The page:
When many think of Ruth Bader Ginsburg’s accomplishments, they think of her role as a pioneer in the women’s rights movement. However, during her 27 years on the court, she was also a supporter of sex equity in schools, expansive desegregation remedies, and strict separation of church and state.
For those of us in the disability community, we think first of her majority opinion in the landmark 1999 ruling in Olmstead v L.C, which affirmed the right of people with disabilities to live in the community. In this decision, the high court determined that under the American with Disabilities Act, states must move people with disabilities to the community if treatment professionals determine that such a placement is appropriate, if the individual supports the move, and if the placement can be reasonably accommodated. She wrote: “Institutional placement of persons who can handle and benefit from community settings perpetuates unwarranted assumptions that persons so isolated are incapable or unworthy of participating in community life.” She further stated: “Confinement in an institution severely diminishes the everyday life activities of individuals, including family relations, social contacts, work options, economic independence, educational advancement, and cultural enrichment.” With this ruling, the doors of the institutions opened and people with disabilities were to be served in the community.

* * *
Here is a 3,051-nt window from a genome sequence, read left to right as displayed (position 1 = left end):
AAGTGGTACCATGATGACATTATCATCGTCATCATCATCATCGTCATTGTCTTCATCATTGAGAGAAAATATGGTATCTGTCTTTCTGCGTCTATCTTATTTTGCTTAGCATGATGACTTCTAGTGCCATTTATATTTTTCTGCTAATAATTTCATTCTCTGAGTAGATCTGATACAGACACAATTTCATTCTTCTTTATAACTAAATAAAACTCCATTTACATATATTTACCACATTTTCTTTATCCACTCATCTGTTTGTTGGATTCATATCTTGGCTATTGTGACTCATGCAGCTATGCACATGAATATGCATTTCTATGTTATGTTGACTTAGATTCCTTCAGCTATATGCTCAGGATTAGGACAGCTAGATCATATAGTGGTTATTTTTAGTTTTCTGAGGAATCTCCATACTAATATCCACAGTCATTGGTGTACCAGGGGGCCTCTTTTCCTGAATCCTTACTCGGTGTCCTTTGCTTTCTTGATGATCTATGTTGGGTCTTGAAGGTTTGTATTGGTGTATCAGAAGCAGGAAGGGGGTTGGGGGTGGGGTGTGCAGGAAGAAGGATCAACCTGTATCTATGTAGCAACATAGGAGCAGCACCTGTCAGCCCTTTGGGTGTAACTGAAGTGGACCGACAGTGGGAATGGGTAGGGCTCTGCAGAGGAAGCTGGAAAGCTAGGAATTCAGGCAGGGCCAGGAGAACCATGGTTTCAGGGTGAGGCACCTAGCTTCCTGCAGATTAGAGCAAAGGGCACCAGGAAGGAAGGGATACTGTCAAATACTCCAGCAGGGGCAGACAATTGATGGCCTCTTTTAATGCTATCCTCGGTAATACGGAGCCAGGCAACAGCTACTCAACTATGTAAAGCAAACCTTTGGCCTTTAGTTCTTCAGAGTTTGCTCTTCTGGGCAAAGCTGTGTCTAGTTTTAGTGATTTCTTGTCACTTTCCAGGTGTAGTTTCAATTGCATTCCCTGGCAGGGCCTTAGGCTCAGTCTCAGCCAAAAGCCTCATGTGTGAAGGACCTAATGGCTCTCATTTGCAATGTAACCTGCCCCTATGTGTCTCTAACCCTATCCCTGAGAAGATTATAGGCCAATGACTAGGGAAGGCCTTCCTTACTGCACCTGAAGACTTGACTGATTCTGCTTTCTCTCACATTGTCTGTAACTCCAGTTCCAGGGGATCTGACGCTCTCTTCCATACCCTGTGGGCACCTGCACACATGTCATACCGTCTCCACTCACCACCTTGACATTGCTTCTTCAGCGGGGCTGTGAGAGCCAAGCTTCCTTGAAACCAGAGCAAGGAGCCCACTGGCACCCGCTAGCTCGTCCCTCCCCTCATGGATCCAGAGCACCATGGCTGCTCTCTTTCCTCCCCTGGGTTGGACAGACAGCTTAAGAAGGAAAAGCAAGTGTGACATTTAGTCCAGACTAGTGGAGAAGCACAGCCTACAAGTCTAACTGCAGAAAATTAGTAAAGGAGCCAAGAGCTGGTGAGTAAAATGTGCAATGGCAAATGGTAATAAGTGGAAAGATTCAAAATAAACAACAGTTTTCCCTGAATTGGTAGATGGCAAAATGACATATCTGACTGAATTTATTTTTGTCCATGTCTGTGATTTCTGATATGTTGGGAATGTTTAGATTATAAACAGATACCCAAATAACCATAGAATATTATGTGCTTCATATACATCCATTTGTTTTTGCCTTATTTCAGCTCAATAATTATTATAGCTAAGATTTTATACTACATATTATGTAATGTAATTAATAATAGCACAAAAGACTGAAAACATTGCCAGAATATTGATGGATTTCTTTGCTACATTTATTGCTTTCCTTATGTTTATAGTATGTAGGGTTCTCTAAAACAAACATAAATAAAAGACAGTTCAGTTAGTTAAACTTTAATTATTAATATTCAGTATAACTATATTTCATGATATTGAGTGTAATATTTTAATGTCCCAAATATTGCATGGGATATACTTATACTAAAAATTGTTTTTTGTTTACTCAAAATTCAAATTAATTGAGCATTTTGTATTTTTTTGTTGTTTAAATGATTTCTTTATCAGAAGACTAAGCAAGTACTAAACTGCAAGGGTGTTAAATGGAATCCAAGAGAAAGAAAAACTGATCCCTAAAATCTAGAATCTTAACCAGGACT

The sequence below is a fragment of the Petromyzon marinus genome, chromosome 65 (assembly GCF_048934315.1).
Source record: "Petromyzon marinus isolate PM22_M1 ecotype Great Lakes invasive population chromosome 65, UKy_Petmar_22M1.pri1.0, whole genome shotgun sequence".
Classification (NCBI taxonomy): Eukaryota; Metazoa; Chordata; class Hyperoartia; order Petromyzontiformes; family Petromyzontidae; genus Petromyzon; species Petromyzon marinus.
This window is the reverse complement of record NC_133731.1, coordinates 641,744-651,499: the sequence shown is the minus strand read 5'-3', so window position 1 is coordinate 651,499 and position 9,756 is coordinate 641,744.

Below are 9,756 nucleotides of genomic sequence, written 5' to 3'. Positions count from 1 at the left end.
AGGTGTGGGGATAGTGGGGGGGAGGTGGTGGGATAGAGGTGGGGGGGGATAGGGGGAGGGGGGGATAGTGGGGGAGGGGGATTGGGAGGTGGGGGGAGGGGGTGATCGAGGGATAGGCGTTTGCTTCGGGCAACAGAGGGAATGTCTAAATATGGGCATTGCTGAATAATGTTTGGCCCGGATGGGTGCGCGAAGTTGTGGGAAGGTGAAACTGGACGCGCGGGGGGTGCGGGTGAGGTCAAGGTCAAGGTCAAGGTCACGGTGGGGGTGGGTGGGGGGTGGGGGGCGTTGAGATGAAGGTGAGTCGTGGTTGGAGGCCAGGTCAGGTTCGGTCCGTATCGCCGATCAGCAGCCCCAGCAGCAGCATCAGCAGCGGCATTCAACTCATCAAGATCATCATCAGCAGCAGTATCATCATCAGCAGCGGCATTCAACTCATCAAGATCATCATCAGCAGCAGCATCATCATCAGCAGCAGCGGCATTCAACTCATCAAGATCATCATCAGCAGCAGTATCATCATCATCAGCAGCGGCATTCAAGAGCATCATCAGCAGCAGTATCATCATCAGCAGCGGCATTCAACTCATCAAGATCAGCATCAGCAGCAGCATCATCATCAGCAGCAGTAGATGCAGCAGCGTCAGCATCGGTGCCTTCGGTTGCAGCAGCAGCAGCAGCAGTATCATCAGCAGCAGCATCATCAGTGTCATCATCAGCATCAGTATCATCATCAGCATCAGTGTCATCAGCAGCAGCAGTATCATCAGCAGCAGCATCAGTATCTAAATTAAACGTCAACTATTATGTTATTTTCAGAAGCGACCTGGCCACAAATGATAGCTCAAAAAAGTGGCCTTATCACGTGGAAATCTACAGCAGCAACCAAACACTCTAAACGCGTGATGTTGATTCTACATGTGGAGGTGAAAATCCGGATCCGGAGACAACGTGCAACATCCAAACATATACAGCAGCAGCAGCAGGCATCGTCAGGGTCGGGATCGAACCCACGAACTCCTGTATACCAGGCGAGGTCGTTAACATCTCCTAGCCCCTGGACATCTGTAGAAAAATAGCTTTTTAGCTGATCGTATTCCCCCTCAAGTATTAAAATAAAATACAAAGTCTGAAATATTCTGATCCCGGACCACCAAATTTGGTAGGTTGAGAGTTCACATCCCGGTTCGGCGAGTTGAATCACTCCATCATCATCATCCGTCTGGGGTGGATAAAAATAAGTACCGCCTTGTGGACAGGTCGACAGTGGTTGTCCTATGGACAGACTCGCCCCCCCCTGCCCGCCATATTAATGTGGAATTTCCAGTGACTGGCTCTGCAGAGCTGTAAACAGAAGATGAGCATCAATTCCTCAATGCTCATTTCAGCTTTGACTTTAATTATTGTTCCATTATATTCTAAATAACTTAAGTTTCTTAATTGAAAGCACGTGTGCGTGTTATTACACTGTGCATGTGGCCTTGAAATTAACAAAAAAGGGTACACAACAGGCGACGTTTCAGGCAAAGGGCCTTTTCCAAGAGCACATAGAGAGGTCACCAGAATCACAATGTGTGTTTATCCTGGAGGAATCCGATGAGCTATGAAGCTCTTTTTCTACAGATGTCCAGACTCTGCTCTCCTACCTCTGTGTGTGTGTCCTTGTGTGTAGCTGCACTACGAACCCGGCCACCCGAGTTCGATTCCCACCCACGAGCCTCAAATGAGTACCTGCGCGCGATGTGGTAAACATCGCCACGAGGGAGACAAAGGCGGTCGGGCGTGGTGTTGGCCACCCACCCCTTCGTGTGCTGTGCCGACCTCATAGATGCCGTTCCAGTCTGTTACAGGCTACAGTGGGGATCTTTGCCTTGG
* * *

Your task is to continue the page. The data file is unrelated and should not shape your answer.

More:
Pennsylvania and the Barber National Institute were leaders in the United States in bringing people back from the institutions. Our first group home was established in 1973. However, this was not true in many states. Therefore, this ruling became a major force in expanding states’ initiative and funding for group homes. Thousands of persons with disabilities across the United States are beneficiaries of her judgment and leadership.
We celebrate her life today, yet mourn her passing. May she rest in peace.